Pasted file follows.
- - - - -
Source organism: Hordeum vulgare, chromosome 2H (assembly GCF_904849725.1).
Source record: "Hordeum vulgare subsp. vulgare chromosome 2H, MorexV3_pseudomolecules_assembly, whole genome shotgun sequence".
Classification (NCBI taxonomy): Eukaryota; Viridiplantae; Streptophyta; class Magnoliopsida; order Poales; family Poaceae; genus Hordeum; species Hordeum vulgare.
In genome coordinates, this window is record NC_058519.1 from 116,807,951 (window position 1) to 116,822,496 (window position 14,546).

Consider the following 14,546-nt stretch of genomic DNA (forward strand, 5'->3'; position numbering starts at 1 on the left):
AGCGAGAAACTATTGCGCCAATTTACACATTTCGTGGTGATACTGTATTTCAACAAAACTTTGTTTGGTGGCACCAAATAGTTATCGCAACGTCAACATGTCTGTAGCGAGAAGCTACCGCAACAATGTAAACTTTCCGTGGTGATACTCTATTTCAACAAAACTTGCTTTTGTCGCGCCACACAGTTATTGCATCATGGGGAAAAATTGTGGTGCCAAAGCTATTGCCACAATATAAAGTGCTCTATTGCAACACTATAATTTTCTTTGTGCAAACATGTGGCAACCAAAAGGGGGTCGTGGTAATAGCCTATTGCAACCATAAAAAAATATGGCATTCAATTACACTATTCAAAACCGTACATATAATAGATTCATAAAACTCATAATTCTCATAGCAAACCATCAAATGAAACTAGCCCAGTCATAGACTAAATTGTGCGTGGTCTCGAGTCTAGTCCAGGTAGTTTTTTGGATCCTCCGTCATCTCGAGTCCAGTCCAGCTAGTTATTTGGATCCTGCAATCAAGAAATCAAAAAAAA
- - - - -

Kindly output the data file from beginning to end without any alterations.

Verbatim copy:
Source organism: Hordeum vulgare, chromosome 2H (assembly GCF_904849725.1).
Source record: "Hordeum vulgare subsp. vulgare chromosome 2H, MorexV3_pseudomolecules_assembly, whole genome shotgun sequence".
Classification (NCBI taxonomy): Eukaryota; Viridiplantae; Streptophyta; class Magnoliopsida; order Poales; family Poaceae; genus Hordeum; species Hordeum vulgare.
In genome coordinates, this window is record NC_058519.1 from 116,807,951 (window position 1) to 116,822,496 (window position 14,546).

Consider the following 14,546-nt stretch of genomic DNA (forward strand, 5'->3'; position numbering starts at 1 on the left):
AGCGAGAAACTATTGCGCCAATTTACACATTTCGTGGTGATACTGTATTTCAACAAAACTTTGTTTGGTGGCACCAAATAGTTATCGCAACGTCAACATGTCTGTAGCGAGAAGCTACCGCAACAATGTAAACTTTCCGTGGTGATACTCTATTTCAACAAAACTTGCTTTTGTCGCGCCACACAGTTATTGCATCATGGGGAAAAATTGTGGTGCCAAAGCTATTGCCACAATATAAAGTGCTCTATTGCAACACTATAATTTTCTTTGTGCAAACATGTGGCAACCAAAAGGGGGTCGTGGTAATAGCCTATTGCAACCATAAAAAAATATGGCATTCAATTACACTATTCAAAACCGTACATATAATAGATTCATAAAACTCATAATTCTCATAGCAAACCATCAAATGAAACTAGCCCAGTCATAGACTAAATTGTGCGTGGTCTCGAGTCTAGTCCAGGTAGTTTTTTGGATCCTCCGTCATCTCGAGTCCAGTCCAGCTAGTTATTTGGATCCTGCAATCAAGAAATCAAAAAAAA